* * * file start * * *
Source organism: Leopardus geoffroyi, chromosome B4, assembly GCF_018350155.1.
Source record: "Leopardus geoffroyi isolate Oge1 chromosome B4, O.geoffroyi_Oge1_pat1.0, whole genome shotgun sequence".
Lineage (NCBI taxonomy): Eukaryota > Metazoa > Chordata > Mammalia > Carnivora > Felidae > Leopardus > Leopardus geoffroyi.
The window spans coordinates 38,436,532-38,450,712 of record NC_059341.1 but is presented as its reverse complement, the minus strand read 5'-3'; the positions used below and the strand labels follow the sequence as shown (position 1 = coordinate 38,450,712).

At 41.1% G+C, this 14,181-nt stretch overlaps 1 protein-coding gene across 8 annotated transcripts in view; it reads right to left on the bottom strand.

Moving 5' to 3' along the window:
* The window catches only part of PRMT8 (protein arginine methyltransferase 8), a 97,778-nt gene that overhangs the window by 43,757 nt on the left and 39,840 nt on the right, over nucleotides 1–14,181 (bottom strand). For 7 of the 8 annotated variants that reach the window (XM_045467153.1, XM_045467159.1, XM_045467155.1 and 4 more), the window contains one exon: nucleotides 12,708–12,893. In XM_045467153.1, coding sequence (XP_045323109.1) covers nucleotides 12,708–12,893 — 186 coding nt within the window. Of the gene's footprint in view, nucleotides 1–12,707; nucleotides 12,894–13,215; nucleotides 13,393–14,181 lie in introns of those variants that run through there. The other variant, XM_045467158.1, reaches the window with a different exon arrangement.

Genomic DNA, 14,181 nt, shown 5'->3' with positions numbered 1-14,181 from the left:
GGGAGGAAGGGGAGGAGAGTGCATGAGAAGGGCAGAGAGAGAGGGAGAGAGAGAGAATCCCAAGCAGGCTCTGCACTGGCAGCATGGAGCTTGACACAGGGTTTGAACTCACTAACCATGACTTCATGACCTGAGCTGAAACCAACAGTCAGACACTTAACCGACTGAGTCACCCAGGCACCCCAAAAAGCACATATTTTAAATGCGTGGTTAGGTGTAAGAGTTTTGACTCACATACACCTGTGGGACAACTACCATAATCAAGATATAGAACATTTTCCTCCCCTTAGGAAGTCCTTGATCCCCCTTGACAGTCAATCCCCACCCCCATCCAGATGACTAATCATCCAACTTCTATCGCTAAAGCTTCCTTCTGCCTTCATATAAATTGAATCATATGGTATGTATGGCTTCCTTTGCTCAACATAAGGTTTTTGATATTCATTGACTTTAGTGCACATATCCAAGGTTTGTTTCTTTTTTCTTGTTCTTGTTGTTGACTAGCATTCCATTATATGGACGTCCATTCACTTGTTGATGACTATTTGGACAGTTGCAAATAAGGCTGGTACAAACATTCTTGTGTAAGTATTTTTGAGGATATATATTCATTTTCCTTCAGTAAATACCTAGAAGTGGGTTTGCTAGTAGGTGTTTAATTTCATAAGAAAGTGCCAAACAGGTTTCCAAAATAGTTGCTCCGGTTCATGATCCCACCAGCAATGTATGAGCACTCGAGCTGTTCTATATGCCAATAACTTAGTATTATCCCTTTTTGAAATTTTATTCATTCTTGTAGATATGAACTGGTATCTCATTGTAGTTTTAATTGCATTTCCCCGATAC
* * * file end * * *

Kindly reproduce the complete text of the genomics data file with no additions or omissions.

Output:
Source organism: Leopardus geoffroyi, chromosome B4, assembly GCF_018350155.1.
Source record: "Leopardus geoffroyi isolate Oge1 chromosome B4, O.geoffroyi_Oge1_pat1.0, whole genome shotgun sequence".
Lineage (NCBI taxonomy): Eukaryota > Metazoa > Chordata > Mammalia > Carnivora > Felidae > Leopardus > Leopardus geoffroyi.
The window spans coordinates 38,436,532-38,450,712 of record NC_059341.1 but is presented as its reverse complement, the minus strand read 5'-3'; the positions used below and the strand labels follow the sequence as shown (position 1 = coordinate 38,450,712).

At 41.1% G+C, this 14,181-nt stretch overlaps 1 protein-coding gene across 8 annotated transcripts in view; it reads right to left on the bottom strand.

Moving 5' to 3' along the window:
* The window catches only part of PRMT8 (protein arginine methyltransferase 8), a 97,778-nt gene that overhangs the window by 43,757 nt on the left and 39,840 nt on the right, over nucleotides 1–14,181 (bottom strand). For 7 of the 8 annotated variants that reach the window (XM_045467153.1, XM_045467159.1, XM_045467155.1 and 4 more), the window contains one exon: nucleotides 12,708–12,893. In XM_045467153.1, coding sequence (XP_045323109.1) covers nucleotides 12,708–12,893 — 186 coding nt within the window. Of the gene's footprint in view, nucleotides 1–12,707; nucleotides 12,894–13,215; nucleotides 13,393–14,181 lie in introns of those variants that run through there. The other variant, XM_045467158.1, reaches the window with a different exon arrangement.

Genomic DNA, 14,181 nt, shown 5'->3' with positions numbered 1-14,181 from the left:
GGGAGGAAGGGGAGGAGAGTGCATGAGAAGGGCAGAGAGAGAGGGAGAGAGAGAGAATCCCAAGCAGGCTCTGCACTGGCAGCATGGAGCTTGACACAGGGTTTGAACTCACTAACCATGACTTCATGACCTGAGCTGAAACCAACAGTCAGACACTTAACCGACTGAGTCACCCAGGCACCCCAAAAAGCACATATTTTAAATGCGTGGTTAGGTGTAAGAGTTTTGACTCACATACACCTGTGGGACAACTACCATAATCAAGATATAGAACATTTTCCTCCCCTTAGGAAGTCCTTGATCCCCCTTGACAGTCAATCCCCACCCCCATCCAGATGACTAATCATCCAACTTCTATCGCTAAAGCTTCCTTCTGCCTTCATATAAATTGAATCATATGGTATGTATGGCTTCCTTTGCTCAACATAAGGTTTTTGATATTCATTGACTTTAGTGCACATATCCAAGGTTTGTTTCTTTTTTCTTGTTCTTGTTGTTGACTAGCATTCCATTATATGGACGTCCATTCACTTGTTGATGACTATTTGGACAGTTGCAAATAAGGCTGGTACAAACATTCTTGTGTAAGTATTTTTGAGGATATATATTCATTTTCCTTCAGTAAATACCTAGAAGTGGGTTTGCTAGTAGGTGTTTAATTTCATAAGAAAGTGCCAAACAGGTTTCCAAAATAGTTGCTCCGGTTCATGATCCCACCAGCAATGTATGAGCACTCGAGCTGTTCTATATGCCAATAACTTAGTATTATCCCTTTTTGAAATTTTATTCATTCTTGTAGATATGAACTGGTATCTCATTGTAGTTTTAATTGCATTTCCCCGATAC